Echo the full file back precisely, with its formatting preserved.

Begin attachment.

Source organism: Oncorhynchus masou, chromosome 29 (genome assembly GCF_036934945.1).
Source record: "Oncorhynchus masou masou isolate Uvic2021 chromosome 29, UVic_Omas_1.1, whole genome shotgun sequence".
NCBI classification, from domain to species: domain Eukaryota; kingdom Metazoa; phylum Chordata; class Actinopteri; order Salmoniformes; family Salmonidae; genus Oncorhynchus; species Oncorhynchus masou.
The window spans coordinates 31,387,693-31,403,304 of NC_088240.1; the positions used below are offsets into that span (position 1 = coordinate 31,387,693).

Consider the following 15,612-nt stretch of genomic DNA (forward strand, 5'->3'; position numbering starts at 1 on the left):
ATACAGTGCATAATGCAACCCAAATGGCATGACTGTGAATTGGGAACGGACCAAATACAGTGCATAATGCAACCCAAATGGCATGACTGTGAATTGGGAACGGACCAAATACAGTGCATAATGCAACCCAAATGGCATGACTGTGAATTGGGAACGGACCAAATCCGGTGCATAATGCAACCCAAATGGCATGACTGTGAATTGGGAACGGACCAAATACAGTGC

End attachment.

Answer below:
Source organism: Oncorhynchus masou, chromosome 29 (genome assembly GCF_036934945.1).
Source record: "Oncorhynchus masou masou isolate Uvic2021 chromosome 29, UVic_Omas_1.1, whole genome shotgun sequence".
NCBI classification, from domain to species: domain Eukaryota; kingdom Metazoa; phylum Chordata; class Actinopteri; order Salmoniformes; family Salmonidae; genus Oncorhynchus; species Oncorhynchus masou.
The window spans coordinates 31,387,693-31,403,304 of NC_088240.1; the positions used below are offsets into that span (position 1 = coordinate 31,387,693).

Consider the following 15,612-nt stretch of genomic DNA (forward strand, 5'->3'; position numbering starts at 1 on the left):
ATACAGTGCATAATGCAACCCAAATGGCATGACTGTGAATTGGGAACGGACCAAATACAGTGCATAATGCAACCCAAATGGCATGACTGTGAATTGGGAACGGACCAAATACAGTGCATAATGCAACCCAAATGGCATGACTGTGAATTGGGAACGGACCAAATCCGGTGCATAATGCAACCCAAATGGCATGACTGTGAATTGGGAACGGACCAAATACAGTGC